Now I know why I don’t believe!!!! I have had a life of hard work and I have experienced the same tragedies that most would consider normal. Family and best friend dying too early, setbacks in my career that I had to overcome, a failed first marraige, having to kill for my country. But I decided to never suffer for it. Life was just too fun! How can you have fun when you are suffering from guilt and fear?

    This article was a good comeback for Jesse, considering the gay porn script that was his last piece.

    Link to this
  9. 9. notslic 7:26 pm 10/10/2009

    Mr ohenry…Indeed!!! The chances of all the circumstances that you describe for the origin of life are hard to comprehend. In our solar system there is only one planet that meets these conditions. But in the billions of stars in our galaxy there must be many. And in the billions of years that our present universe has existed, many could have come and gone. Timescales are much harder to conceive than what has ACTUALLY happened here on earth. I, too, am awed by the complexity of life on our planet. But I don’t need a creator to rationalize (oops, oxymoron!) it.

    Link to this
  10. 10. robert schmidt 9:26 pm 10/10/2009

    As with several others here I also faced death. In my case it was in a hut on the shores of the red sea in Egypt. While I was still lucid I took a moment to "re-evaluate" almost expecting myself to relent. I didn’t. And it wasn’t me being stuborn, I just realized that deluding myself wouldn’t change the situation.

    I appreciate what you are saying though. It is not unlike the dying solder or death row inmate calling for their mother seconds before death. Fear makes us do strange things. The important message here is that if an atheist recants on his deathbed, that does not mean there is a fault in atheism, it just means that he’s human.

    As far as "smug atheists" go all I can say is, it is about time! I am tired of apologising for not blindly believing in a primative superstition. The religious fanatics have no problem stepping up and telling us all how things should be, based on the perceived obviousness not only of god but of god’s message; that is until you ask them to explain the inconsistencies and then all of a sudden god is a big mystery. We have to stand up for ourselves and for rational thought in general. If we don’t, we are going to have more Taliban, more holy wars and more presidents like Bush.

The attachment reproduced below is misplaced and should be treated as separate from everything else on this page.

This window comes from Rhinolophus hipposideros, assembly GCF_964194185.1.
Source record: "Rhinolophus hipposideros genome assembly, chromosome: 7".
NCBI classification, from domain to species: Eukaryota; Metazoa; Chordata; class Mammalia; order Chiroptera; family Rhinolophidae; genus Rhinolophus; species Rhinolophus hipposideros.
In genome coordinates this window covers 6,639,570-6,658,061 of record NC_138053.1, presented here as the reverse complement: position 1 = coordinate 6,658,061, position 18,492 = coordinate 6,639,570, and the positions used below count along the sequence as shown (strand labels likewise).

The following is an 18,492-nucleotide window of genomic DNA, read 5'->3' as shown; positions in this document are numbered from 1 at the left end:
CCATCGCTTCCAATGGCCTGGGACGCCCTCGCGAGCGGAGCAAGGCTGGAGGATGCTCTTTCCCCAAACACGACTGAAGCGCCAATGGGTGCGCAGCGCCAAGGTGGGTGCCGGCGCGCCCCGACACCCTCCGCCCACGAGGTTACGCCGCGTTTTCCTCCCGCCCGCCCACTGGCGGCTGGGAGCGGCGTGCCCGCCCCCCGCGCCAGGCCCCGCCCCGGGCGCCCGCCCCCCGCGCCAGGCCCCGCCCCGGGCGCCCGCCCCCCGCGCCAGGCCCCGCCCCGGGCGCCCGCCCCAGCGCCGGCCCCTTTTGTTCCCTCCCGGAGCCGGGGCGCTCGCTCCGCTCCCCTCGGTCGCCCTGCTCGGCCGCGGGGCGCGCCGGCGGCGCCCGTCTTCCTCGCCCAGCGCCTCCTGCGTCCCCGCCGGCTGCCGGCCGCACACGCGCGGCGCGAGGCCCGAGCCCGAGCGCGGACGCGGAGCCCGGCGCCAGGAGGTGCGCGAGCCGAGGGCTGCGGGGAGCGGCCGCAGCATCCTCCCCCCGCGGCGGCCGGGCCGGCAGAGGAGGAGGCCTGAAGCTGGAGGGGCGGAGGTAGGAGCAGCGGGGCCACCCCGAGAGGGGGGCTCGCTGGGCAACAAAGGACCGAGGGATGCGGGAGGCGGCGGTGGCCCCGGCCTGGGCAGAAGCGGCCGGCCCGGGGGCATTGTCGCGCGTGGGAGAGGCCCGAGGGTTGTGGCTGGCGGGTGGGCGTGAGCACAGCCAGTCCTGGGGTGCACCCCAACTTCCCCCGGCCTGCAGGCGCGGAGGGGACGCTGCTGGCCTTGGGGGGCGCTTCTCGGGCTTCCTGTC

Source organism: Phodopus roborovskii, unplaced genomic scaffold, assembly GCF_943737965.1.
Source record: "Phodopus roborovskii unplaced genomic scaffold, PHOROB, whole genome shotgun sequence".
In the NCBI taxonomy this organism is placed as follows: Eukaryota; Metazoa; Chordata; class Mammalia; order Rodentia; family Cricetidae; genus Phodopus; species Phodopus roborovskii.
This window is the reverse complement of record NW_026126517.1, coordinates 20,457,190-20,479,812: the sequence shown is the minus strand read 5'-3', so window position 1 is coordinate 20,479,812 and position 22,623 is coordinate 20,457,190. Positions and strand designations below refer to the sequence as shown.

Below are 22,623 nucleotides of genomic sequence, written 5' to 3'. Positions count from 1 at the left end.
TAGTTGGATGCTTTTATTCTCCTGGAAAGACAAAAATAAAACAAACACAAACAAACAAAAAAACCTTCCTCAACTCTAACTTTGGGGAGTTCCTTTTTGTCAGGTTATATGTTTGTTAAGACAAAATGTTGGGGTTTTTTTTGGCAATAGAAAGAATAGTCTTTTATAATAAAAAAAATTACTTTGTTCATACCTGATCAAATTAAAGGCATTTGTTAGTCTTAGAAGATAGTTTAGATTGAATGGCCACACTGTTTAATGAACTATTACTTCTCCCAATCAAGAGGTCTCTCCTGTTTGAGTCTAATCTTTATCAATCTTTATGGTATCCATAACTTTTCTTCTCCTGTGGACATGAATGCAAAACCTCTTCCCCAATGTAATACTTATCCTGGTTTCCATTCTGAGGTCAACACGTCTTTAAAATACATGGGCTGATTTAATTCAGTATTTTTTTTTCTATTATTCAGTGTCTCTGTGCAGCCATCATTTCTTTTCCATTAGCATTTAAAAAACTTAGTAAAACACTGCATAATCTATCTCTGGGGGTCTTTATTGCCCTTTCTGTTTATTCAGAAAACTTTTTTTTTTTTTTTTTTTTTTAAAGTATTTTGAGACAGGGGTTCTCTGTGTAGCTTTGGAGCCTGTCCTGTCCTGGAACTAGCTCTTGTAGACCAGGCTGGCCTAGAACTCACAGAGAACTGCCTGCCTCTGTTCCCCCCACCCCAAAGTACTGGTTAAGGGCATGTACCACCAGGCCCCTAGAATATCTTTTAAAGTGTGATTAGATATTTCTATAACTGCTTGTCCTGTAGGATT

Link to this
  11. 11. robert schmidt 10:07 pm 10/10/2009

    OneEye, it is hilarious that you lecture atheists on logic. The only logic you seem to know is the one fallacy in your quote, "argumentum ad ignorantiam". Of course you realise that that fallacy also covers the case where one assumes a proposition to be true because no one has proven it false. By the way, I appreciate you taking the time to educate us, as you must spend a great deal of time appeasing each and every deity humanity has dreamed up since there is no more evidence for one than the other and by your own logic you must therefore assume they all exist. It must also be tremendously challenging to simultaneously hold so many contradictory propositions to be true. You are truly the superman of logic.

    Rationally thinking folk, on the other hand, don’t need to prove the non-existence of god. The burden of proof is on those that assert the affirmative or the existence of. If they fail to do so, we may not be able to state that their proposition is false but we can, logically, appose their claim that their proposition is true. That is what being an atheist is. We appose the proposition that god exists, simply because it has not been proven. So, even though there is no conclusive proof that god doesn’t exist, we can proceed with confidence as though he doesn’t, just as we can with leprechauns, fairies, dragons and elves. I know this is a very challenging thing for simple minded binary thinkers who believe something is either true or false. In the world of reason and science proof often comes in shades of grey and at the far end of the spectrum is the unknown.